Wednesday 28 September 2016

How to keep children happy and healthy in winter

When the weather is inclement, it can be difficult to keep small ones entertained. Arlene Harris has some suggestions on how to avoid the dreaded cabin fever

Arlene Harris

Published 02/12/2015 | 02:30

Anyone with children will know that while everyone is excited about the onset of Christmas, the winter months can be a little more difficult as the weather ­becomes colder and wetter and the nights close in with alarming speed.

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And while we are well used to hearing complaints about the Irish weather, at least during the summer time, the kids can be outside for hours, even if it's cloudy or a bit damp. Whereas during the winter, the bright and dry daylight hours are few and far between, which can bring about 'cabin fever' in both parents and children.

Art and crafts

Christine Prendeville has three children - Holly (12), Daire (9) and Alex (6). She also runs Little Oak Montessori School in North County Dublin and says her experience, as both a mother and a teacher, has given her plenty of ideas to help beat the winter blues.

"We all dread the long, dark and dreary evenings when the children can no longer play outside," she says. "But part of me enjoys the thoughts of a warm, cosy fire even though we can get a bit on top of each other when the weather is bad. But I have learned that by organising a few simple things in advance, everyone can be kept happy.

"Preschool children love being busy and having a well-stocked box of art and craft 'goodies' is a big help. These can include toilet and kitchen rolls, butter/yoghurt tubs, egg boxes, jars and tins.

"With some glitter, PVA glue, feathers, buttons and stickers, Pinterest can be our saviour as it's full of simple crafty ideas the children always love."

Make a mess

Baking tutorials for kids are available online
Baking tutorials for kids are available online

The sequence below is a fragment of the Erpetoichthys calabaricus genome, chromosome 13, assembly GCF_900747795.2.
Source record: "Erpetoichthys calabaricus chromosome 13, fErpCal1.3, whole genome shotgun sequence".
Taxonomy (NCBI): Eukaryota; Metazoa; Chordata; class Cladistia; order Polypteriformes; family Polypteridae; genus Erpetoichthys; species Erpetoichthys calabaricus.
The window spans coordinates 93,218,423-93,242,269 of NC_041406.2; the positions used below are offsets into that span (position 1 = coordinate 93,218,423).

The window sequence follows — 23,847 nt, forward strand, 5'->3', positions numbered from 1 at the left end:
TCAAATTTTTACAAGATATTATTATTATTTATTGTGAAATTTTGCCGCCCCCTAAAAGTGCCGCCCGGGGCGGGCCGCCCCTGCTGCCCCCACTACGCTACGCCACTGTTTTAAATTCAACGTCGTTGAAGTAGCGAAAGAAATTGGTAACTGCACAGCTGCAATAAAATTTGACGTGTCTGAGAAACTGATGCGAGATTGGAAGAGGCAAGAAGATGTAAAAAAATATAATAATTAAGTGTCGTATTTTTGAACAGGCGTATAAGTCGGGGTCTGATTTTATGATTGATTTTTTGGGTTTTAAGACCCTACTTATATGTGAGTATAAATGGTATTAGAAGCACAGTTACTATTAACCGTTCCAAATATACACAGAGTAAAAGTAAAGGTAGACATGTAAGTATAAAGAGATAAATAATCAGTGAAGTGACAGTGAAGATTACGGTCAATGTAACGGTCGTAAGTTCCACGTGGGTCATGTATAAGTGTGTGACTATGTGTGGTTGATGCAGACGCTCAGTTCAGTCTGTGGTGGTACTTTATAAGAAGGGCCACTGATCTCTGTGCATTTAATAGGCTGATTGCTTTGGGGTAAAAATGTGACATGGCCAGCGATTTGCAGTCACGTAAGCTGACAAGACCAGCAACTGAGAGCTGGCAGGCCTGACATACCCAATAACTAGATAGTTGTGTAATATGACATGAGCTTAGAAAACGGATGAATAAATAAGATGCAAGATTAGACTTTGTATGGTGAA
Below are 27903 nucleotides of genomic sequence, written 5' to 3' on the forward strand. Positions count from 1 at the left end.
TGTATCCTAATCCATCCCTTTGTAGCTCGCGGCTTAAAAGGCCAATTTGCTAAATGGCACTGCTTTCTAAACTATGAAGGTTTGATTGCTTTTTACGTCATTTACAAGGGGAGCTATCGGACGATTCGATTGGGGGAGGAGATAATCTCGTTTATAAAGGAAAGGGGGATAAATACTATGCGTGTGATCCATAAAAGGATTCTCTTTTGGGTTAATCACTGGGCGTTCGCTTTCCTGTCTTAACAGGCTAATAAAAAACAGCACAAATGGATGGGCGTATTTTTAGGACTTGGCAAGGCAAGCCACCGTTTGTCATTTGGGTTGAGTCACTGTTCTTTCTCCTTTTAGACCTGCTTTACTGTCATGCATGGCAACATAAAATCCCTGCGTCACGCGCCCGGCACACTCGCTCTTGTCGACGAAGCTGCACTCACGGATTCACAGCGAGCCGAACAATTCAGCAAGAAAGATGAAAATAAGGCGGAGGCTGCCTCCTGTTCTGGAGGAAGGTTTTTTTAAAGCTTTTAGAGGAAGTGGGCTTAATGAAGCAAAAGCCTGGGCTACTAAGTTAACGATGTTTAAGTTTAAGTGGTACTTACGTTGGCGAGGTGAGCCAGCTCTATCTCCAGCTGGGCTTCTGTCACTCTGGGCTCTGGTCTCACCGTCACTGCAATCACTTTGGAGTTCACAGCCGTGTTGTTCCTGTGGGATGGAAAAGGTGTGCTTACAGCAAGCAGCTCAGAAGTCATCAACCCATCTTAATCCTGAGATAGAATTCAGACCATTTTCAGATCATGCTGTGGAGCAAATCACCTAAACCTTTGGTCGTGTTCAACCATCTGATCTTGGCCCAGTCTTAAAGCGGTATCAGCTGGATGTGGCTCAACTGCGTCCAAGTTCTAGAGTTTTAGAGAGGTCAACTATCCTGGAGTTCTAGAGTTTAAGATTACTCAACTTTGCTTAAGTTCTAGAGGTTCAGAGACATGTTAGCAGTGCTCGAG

The experienced preschool teacher has more ideas up her sleeve to help keep little ones amused and says parents should chill-out about the mess and get down and dirty.

"Playdough is always an instant hit," she says. "Many parents shiver at the thoughts of this sticky stuff ending up all over the place, but it provides great enjoyment and benefits your child's development as they think about what to create, find new words to describe what they're making and use muscles to squeeze, roll and pound their playdough into shape. So place a large, plastic mat on the table and join in the fun. It can actually be very therapeutic.

"In the Montessori, we regularly have water-play, which requires a few large storage boxes a third full of warm water. Add toys for sinking, floating and pouring. Later add food colouring to see what happens to the water and finally, add some bubbles. Construction straws and Lego are also great, but if budget doesn't allow it, get some dried spaghetti and marshmallows and see what you can build."

Wrap up outdoors or snuggle down at home

Christine, who is married to David, also has a number of other ideas to keep little ones amused when the weather is less than fabulous:

• Joining the local library is great as it's free and is a nice, warm place to go on a cold or rainy day. Most have lots of activities on and you can easily spend an hour looking at books with your child. But best of all, you bring home some new stories which, in my house at least, make bedtime a little easier.

• It can be hard to keep a child of preschool age interested for an entire movie but there are some Julia Donaldson stories available on DVD which are only 30 minutes long and the children will love them.